At 18, Jennifer Thornburg is already getting yelled at outside chicken restaurants, swaying school policy and making a name for herself in the activist community. A few months back, peta2, the youth arm of People for the Ethical Treatment of Animals, bestowed an Outstanding Activist Award on Thornburg after she interned for the group last summer.
The Asheville High senior pressed her school to change its dissection policy, making it possible for students with moral objections to the practice to complete other projects instead. She formed the school’s Animal Rights Club, and she and her fellow activists hold monthly protests outside KFC restaurants and petition local fine-dining destinations to stop serving foie gras.
But she still misses bacon.
Mountain Xpress: What made you switch to vegetarianism?
Jennifer Thornburg: Back in seventh grade, I was in a science class where we were all forced to dissect a chicken, which is really what opened me up to the fact that when you sit down to dinner, you are actually eating an animal.
How did you start as an activist?
It was lots of fun. It was my first protest, so I didn’t know exactly what was happening or how it was going to work out. I just showed up at KFC and held a sign and let people yell at me. It went really well.
When you were working to change your school’s dissection policy, was there a lot of resistance?
The biggest resistance, surprisingly, came from students. Many of the students felt as if I was just trying to get out of doing work, and that the change wouldn’t be for the better of the science department. All except for one science teacher were very supportive, and that one science teacher did come around in the long run.
Are you finding a lot of people your age who want to be part of this?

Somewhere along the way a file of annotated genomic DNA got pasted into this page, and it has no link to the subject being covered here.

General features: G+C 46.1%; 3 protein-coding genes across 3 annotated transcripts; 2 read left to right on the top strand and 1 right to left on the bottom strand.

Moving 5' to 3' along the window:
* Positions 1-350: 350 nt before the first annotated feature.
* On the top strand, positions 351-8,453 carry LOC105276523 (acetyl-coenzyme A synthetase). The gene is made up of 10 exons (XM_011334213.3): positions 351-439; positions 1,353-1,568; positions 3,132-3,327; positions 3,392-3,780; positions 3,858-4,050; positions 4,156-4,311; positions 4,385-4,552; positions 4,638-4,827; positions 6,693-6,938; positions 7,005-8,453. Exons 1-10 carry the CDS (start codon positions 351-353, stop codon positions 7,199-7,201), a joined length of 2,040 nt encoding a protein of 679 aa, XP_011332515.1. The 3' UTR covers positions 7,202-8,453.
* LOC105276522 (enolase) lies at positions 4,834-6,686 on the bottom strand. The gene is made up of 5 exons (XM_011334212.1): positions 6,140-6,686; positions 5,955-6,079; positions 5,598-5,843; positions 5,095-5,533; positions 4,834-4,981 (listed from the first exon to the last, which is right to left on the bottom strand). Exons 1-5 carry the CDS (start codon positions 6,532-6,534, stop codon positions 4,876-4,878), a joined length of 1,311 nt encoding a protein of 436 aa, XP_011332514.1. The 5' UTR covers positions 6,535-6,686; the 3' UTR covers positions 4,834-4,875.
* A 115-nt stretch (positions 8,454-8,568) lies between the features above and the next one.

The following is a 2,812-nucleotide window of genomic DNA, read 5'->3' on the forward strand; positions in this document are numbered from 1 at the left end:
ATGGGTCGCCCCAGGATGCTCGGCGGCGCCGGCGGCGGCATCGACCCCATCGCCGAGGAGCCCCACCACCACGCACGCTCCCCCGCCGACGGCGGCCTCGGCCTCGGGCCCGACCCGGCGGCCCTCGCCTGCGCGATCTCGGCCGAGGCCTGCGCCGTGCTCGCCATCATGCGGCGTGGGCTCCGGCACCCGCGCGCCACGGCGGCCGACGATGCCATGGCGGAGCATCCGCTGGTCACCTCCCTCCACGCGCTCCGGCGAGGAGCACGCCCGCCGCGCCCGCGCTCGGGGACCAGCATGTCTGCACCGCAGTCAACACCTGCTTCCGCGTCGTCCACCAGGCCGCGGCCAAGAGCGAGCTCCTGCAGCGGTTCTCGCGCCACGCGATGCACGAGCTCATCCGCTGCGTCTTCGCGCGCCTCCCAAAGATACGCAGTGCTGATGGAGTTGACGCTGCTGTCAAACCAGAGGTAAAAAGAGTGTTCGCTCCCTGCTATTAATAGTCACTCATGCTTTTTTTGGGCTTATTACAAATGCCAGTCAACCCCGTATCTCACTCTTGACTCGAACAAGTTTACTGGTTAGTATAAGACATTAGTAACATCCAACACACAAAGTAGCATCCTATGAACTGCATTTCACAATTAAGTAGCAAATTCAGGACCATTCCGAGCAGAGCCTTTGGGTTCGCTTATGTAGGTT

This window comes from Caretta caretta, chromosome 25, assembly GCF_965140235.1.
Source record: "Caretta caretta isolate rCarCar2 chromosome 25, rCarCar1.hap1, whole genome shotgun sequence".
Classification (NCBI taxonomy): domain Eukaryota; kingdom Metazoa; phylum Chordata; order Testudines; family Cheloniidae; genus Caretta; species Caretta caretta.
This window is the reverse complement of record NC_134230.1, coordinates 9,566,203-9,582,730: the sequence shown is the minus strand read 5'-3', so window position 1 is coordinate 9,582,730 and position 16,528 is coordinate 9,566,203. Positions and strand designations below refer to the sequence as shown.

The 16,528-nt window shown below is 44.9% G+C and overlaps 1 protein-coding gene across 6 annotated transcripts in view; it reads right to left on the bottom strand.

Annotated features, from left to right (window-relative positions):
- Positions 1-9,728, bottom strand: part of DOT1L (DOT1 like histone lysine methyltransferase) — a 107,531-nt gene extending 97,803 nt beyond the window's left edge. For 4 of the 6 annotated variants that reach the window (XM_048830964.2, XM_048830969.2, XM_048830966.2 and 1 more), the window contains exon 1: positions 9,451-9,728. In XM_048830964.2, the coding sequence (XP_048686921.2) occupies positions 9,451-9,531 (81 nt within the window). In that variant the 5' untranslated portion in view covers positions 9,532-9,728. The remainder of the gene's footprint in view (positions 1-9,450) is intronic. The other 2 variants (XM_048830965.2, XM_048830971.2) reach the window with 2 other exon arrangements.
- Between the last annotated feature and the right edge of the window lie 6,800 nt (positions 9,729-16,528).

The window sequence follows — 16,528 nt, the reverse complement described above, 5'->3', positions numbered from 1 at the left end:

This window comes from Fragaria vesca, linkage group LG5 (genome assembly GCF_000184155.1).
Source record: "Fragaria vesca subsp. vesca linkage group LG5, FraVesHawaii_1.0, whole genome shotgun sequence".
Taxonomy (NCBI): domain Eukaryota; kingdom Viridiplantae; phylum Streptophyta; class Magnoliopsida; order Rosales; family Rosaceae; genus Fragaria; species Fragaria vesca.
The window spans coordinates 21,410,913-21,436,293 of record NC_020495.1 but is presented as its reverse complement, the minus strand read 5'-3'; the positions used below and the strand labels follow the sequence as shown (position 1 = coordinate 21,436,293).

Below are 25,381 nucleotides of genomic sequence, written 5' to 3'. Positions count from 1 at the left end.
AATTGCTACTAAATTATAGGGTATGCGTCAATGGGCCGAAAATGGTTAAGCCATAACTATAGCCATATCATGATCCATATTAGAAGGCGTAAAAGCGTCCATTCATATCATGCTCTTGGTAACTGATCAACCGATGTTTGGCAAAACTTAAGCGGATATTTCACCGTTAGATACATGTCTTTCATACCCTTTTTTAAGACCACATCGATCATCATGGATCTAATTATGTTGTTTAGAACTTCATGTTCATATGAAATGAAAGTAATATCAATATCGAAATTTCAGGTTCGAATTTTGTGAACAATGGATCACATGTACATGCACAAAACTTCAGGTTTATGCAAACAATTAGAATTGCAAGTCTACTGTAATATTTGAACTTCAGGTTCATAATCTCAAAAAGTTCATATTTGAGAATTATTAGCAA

A whole bunch of students are interested in animal rights, or in becoming vegetarian or vegan, or want to go out and do protests. And the biggest block for most of those students are their parents, who aren’t supportive. Many parents tell them they cannot go vegetarian or vegan until they move out of the house.
Do you think living in this area influenced your awareness of the animal-rights and activist community?
Definitely. Asheville was just very supportive. It would have been a lot more difficult if I didn’t have these alternatives available to me and all the health-food stores we have here. I got to travel through Nebraska and the Midwest this summer and realized how many vegan options we have in Asheville.
Then the activists, as well. Right when I was about to give it all up just because I was having a hard time, I got in contact with the Asheville Vegetarian Society and they were very supportive. They were good at getting me active and out there on the streets.
Who do you think are the worst offenders as far as animal rights?
I think that one of the worst things as far as animal products is actually dissection because, at least at the high-school level, it’s so pointless. Animals are being killed for really no reason, because there’s just much better alternatives.
Do you eat at and patronize restaurants that serve meat?
I do, yes. I mean, I shop at Ingles and Earth Fare and they all sell meat, so it would really be hypocritical to say I won’t eat anywhere except Rosetta’s and the Laughing Seed.
Is there any form of protest you think is going too far or that drives people away?
Well, I think if you get violent, then you’re going to be turning people away, so you have to make sure you stay very polite in what you are doing. And obviously I do not think you should be burning down buildings or anything to that extent—that’s going way too far and should never happen. There are peaceful ways to have change occur, and those are the ways people should strive for.
What are your plans after graduation?
I’d like to eventually go into culinary school, but not right away.
Is there some food that you miss that you haven’t been able to find a substitute for?
I’d like a better substitute for bacon. I think that’s really the biggest thing that comes to mind.